“We have a common enemy,” Rahman said, “Poverty. I am greedy. We could eradicate poverty if we put our minds together. I hope it all works. Thank you. God bless.”

The Mumbai crowd went wild for Jay-Z’s “New York.” He told the crowd they were “beautiful souls” who came to support such a “great cause.” Then he let loose with “99 Problems,” “Big Pimpin,” “Run This Town,” and “Holy Grail.”

Demi Lovato, clad in an amazing gold lame leotard and jacket and thigh-high boots, played a 20-minute, belting “Confident” and “Cool for the Summer” along with 70,000 fans.

When the “king” of Bollywood films, Amitabh Bachchan, appeared on stage to perform with the Shillong Choir, tens of thousands of Indians who had grown up watching Bachchan’s films grew quiet as he recited a poem. Bachchan returned to the stage for a collaboration with Indian rock star Farhan Akhtar, who had the audience beatbox with him during his set.

In the moments before Coldplay took the stage, Bollywood star Ranveer Singh gave an incredible performance of traditional Indian dance and music, and cricket legend Sachin Tendulkar credited both A.R. Rahman and Coldplay with changing his life, saying he “wouldn’t be who I am” without Rahman and, “Coldplay taught me guitar.”

And Farhan Akhtar and Amitabh Bachchan sang “Atrangi Yaari” from their film Wazir.

Nelson Mandela’s grandson, Kweku Mandela, told the audience that “education is the most powerful weapon we have to change the world.”

”Each of you can do something to make sure one child to make sure they receive an education,” he said.

Read More: Meet the Stars of the Global Citizen India Festival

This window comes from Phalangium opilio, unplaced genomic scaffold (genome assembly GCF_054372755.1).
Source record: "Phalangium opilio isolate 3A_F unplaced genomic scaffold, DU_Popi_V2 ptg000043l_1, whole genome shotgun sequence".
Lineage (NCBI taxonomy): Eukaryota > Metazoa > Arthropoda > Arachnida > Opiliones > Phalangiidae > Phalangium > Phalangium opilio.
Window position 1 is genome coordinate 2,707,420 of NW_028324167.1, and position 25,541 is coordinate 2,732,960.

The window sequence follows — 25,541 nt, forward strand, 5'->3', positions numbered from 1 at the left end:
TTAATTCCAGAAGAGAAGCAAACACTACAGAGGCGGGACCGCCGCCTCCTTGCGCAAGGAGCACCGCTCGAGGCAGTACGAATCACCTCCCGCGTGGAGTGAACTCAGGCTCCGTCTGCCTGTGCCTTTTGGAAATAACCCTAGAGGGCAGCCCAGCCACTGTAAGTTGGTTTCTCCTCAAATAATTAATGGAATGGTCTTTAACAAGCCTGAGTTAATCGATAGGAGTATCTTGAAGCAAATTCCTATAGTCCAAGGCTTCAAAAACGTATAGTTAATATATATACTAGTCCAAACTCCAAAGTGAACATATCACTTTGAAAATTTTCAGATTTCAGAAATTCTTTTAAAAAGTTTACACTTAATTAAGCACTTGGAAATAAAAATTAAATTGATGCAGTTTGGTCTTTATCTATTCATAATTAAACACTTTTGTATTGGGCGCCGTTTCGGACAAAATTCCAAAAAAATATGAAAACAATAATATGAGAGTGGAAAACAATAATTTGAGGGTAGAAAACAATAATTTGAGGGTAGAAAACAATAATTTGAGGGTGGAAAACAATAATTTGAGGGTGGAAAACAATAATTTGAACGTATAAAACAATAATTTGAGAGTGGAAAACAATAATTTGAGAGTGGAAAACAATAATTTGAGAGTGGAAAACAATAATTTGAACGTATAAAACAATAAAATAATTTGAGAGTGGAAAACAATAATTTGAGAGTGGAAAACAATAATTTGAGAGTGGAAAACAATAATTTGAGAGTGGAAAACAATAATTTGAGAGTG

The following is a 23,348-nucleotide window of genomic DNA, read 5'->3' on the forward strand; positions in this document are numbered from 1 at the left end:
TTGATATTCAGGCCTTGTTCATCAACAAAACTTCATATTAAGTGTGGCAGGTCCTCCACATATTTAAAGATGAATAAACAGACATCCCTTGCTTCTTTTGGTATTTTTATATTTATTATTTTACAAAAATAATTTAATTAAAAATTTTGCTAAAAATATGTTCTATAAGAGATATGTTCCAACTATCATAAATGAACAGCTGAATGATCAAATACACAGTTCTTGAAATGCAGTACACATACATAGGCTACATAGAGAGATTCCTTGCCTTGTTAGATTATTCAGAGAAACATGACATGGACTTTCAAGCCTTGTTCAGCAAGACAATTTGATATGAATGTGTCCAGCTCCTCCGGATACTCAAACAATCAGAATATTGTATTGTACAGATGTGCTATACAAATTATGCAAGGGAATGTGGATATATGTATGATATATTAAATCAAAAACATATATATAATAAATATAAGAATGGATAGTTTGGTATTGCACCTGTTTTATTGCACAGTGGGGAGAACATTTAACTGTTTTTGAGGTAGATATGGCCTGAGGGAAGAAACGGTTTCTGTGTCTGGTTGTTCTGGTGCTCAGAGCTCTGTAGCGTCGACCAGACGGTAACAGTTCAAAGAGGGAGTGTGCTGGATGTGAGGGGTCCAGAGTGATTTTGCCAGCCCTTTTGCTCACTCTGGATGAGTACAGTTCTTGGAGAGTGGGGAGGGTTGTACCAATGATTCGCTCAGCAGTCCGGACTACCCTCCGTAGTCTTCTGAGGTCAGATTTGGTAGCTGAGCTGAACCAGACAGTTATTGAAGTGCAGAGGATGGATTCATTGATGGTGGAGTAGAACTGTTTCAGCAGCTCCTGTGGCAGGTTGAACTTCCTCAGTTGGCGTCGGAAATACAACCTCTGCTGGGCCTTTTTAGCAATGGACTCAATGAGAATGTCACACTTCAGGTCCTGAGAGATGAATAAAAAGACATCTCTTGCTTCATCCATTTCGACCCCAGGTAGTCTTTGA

The Indian actress and CHIME FOR CHANGE supporter Freida Pinto joined many of the night’s celebrities in calling attention to gender inequality in India.

“There are 3.7 million girls out of school, and you are here today because you clearly care,” she told the crowd. “These dreams do not have gender. Girls can be pilots. … Girls can be rock stars like Chris Martin!”

Leander Peas, the Indian tennis champion, said that he wouldn’t be where he was in life without his mixed doubles partners: women.

“We played to win each time we went out, we played as one, we played as a team, and continued equally,” he said. “In my life it's game set match. This is one game we have to win together, every single day, 365 days a year.”

The day’s hosts called for an end to the taboo on talking about menstruation, and singer Monali Thakur dedicated a song to “all the guys who love us and don’t judge us at that time of the month when we are menstruating.”

As India’s biggest celebrities welcomed Global Citizens and musicians, political leaders appeared on stage and made 25 commitments to using the resources of their offices to improving the lives of their constituents.

Read More: Global Citizen Festival India Impact Commitments

One of the biggest commitments of the night came from the government of the state that hosted the festival: Maharashtra Chief Minister Devendra Fadnavis committed to making his state open defecation free by March 2018, to improve nutrition for 98,000 severely malnourished children, and to build 1 million homes for the homeless by 2019.

“The youth, the energy, the support in our country are what makes us, and what define us,” Rajan Anandan, the vice president of Google South East Asia & India, said on stage, noting that Google would bring internet training to 300,000 rural villages. “The youth of this country make us, define us, they complete us.”

“We need a mass movement, a global movement of young people around the world,” Nigerian Environment Minister Amina Mohamed said.

One of the final moments of the night that ended the first-ever Global Citizen Festival India represented the spirit of collaboration that represents the movement.

“Global Citizen is about love and togetherness and that is what our band is about, too,” Chris Martin said during Coldplay’s set.

And as A.R. Rahman walked out and joined him, first in an acoustic song, and soon with the rest of the band, India’s youth joined in, too, singing “Channa Meraya,” and a movement was born.